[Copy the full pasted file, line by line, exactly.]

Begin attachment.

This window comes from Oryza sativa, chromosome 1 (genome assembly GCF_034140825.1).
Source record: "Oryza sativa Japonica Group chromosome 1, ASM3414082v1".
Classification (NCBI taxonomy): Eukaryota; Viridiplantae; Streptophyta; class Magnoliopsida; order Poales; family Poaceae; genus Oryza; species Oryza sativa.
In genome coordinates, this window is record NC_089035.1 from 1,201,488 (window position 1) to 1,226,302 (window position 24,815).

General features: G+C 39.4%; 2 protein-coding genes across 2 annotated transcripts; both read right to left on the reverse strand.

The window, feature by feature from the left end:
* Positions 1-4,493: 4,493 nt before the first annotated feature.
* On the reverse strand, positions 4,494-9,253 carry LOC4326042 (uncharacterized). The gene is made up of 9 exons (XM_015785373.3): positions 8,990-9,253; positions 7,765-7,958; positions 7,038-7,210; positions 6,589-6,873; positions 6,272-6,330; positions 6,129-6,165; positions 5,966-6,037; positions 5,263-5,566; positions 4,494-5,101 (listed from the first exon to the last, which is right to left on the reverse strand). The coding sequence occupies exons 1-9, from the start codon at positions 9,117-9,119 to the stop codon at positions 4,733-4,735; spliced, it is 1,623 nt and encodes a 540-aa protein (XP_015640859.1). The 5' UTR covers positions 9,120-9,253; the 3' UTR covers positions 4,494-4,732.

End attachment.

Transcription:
This window comes from Oryza sativa, chromosome 1 (genome assembly GCF_034140825.1).
Source record: "Oryza sativa Japonica Group chromosome 1, ASM3414082v1".
Classification (NCBI taxonomy): Eukaryota; Viridiplantae; Streptophyta; class Magnoliopsida; order Poales; family Poaceae; genus Oryza; species Oryza sativa.
In genome coordinates, this window is record NC_089035.1 from 1,201,488 (window position 1) to 1,226,302 (window position 24,815).

General features: G+C 39.4%; 2 protein-coding genes across 2 annotated transcripts; both read right to left on the reverse strand.

The window, feature by feature from the left end:
* Positions 1-4,493: 4,493 nt before the first annotated feature.
* On the reverse strand, positions 4,494-9,253 carry LOC4326042 (uncharacterized). The gene is made up of 9 exons (XM_015785373.3): positions 8,990-9,253; positions 7,765-7,958; positions 7,038-7,210; positions 6,589-6,873; positions 6,272-6,330; positions 6,129-6,165; positions 5,966-6,037; positions 5,263-5,566; positions 4,494-5,101 (listed from the first exon to the last, which is right to left on the reverse strand). The coding sequence occupies exons 1-9, from the start codon at positions 9,117-9,119 to the stop codon at positions 4,733-4,735; spliced, it is 1,623 nt and encodes a 540-aa protein (XP_015640859.1). The 5' UTR covers positions 9,120-9,253; the 3' UTR covers positions 4,494-4,732.